Just as with customer experience in every other business segment, eCommerce customer experience is growing increasingly important in our current economic climate. Given that almost everything is up in the air at the moment—from shipping times to supply chain issues—having a rock-solid CX strategy can be the difference between a loyal, excited customer, and the next viral rant on social media.
Typically, customer experience and UX professionals rely on tools like Google Analytics or Hotjar to understand what their customers are doing and feeling. But, making assumptions based solely on data without any qualitative or experiential information backing it up leads to a soulless, crumby experience overall. You can’t know the “why” behind a customer’s actions unless you ask them. And their reasons are likely changing as the world changes – just like their daily habits.
In this article, we’ll talk about key strategies to improve your eCommerce customer experience, how to create a more memorable customer journey for your users and the best ways to incite loyalty and excitement as you do.
Start by identifying bottlenecks in your processes
When customers have committed to buying something, the worst thing that you could do is put a barrier in front of them actually purchasing or receiving the product. Right now, that barrier could show up as supply chain issues, shipping delays, or even bugs in your product that make the purchasing experience difficult. Focus the brunt of your eCommerce customer experience strategy work on making the buying process as easy as possible, and your customers will remember that long after they’ve received and started using their product.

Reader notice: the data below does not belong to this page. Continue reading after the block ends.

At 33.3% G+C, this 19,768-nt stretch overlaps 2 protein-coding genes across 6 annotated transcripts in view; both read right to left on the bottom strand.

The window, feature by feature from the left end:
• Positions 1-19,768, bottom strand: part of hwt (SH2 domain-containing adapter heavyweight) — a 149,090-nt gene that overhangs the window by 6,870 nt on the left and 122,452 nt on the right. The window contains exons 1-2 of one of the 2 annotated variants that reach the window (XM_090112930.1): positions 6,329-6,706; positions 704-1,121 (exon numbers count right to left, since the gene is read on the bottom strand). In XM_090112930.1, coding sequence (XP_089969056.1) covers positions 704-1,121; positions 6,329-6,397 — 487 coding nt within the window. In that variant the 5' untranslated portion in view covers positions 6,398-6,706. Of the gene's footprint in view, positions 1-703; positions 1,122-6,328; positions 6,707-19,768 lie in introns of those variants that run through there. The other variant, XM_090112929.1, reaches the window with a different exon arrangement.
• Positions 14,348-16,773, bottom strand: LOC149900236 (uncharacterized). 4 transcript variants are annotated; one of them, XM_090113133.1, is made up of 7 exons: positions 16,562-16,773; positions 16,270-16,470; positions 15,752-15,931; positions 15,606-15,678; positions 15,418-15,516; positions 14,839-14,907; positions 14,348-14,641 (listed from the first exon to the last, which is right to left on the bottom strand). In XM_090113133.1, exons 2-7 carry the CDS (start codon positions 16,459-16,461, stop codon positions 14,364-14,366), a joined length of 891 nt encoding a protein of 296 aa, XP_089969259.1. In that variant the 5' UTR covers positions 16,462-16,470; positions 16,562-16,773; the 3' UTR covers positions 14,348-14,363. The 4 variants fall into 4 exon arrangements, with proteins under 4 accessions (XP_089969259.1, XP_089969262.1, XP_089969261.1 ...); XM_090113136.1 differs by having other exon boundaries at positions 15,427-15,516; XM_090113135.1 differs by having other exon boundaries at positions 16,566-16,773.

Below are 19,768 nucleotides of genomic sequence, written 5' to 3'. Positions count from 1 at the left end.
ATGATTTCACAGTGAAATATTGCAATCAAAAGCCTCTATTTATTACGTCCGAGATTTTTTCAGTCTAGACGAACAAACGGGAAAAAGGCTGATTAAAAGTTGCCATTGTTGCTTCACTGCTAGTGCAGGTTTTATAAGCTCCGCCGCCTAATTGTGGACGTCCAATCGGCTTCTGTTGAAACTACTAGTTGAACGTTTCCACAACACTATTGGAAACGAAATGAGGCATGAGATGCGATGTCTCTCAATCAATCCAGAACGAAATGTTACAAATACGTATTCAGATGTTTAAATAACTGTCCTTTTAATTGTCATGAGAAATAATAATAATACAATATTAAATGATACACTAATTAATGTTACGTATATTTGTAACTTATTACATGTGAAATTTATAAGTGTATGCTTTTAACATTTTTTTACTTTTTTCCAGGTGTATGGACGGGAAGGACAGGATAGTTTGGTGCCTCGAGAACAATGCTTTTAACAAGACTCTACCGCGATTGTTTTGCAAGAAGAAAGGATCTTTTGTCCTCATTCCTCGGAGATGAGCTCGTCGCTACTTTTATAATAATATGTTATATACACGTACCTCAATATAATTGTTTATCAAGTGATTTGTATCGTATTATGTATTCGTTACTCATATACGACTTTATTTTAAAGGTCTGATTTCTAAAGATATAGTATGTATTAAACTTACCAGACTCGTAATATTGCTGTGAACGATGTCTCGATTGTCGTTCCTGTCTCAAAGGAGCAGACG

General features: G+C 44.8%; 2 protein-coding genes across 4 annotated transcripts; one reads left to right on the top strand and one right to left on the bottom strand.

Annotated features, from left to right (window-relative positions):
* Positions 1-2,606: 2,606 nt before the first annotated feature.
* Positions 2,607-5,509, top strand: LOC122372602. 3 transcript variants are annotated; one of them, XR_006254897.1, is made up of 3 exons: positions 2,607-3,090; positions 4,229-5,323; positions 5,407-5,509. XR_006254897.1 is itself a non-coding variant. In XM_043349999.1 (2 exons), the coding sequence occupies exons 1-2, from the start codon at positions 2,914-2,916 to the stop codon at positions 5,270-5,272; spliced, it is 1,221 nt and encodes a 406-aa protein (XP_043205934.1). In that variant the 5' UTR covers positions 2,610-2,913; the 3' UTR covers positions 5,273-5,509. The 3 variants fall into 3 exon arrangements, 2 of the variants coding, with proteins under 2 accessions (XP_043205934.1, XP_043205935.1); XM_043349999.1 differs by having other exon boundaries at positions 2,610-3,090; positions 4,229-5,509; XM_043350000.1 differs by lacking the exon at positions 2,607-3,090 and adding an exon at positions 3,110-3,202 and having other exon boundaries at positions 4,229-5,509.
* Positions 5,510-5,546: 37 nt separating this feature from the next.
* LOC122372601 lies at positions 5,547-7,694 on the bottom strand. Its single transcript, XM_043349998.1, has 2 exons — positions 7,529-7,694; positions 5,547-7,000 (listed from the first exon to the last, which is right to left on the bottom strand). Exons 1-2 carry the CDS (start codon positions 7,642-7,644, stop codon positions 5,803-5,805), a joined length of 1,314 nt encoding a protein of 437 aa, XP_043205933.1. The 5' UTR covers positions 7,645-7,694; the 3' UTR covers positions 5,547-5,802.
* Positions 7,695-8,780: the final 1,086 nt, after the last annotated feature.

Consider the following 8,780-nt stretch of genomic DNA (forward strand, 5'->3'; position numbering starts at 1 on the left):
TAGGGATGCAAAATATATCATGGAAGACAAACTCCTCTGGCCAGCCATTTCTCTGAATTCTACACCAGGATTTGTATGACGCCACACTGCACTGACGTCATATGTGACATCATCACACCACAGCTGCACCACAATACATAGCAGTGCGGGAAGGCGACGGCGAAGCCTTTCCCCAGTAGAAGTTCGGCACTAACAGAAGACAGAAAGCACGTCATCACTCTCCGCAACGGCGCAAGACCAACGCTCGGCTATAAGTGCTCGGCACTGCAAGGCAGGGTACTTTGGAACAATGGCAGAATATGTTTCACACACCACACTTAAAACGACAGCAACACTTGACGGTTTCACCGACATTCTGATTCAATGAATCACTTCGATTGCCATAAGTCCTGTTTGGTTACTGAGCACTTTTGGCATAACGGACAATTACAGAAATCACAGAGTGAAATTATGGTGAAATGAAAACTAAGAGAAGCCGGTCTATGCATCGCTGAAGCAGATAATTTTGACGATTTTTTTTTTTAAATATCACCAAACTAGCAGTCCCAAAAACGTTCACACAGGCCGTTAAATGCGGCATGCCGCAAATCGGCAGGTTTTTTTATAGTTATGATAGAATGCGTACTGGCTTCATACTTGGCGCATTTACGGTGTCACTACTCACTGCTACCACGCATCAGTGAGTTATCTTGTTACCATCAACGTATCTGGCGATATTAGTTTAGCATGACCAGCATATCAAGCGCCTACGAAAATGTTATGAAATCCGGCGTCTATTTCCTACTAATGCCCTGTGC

Take, for example, functional kids’ wear brand Reima. Reima used Lumoa’s advanced AI to discover key cross-platform issues with their experience that made it difficult for users to purchase:
Antti Hänninen, Consumer Data Analyst at Reima tells about how the purchasing process included some problems they were not aware of before seeing the feedback via Lumoa. Problems with the mobile user experience, and issues with how the shopping basket behaved were identified based on Lumoa’s customer feedback analysis and fixed accordingly.
Take the time to understand where your purchasing process doesn’t hold up, and dedicate resources to fixing it. You don’t want your customers’ first experience with your brand to be memorable because of how negative it was.
2. Know your customers’ goals
If you’re trying to provide an excellent eCommerce customer experience, you need to understand what your buyers are trying to accomplish and what their preferred way to get there is.
One of the best ways is to create a company-wide customer journey map. This should include points of contact from every organization within the company: sales, support, marketing, and even engineering. Once you have this mapped out for everyone to see, you can start to tailor your experience to allow the customer to navigate the process as easily as possible. Take as much work out of your customers’ hands to get where they need to go, and your experience and product will feel effortless and easy.
Craft onboarding experiences, product onboarding videos, blog posts, UI changes and purchasing paths to specifically reflect the things that your customer cares about most.
3. Work with your data effectively
eCommerce customer experience designers have the tendency to think about either qualitative or quantitative data being the end-all-be-all of their metrics. But there are benefits to both, and they’re especially useful when you view them together. Viewing both qualitative and quantitative data, either side-by-side of combined allows you to:
Identify issues and obtain information not typically collected by quantitative surveys. For example, you can hear in your customer’s own words what they do or do not like about your product.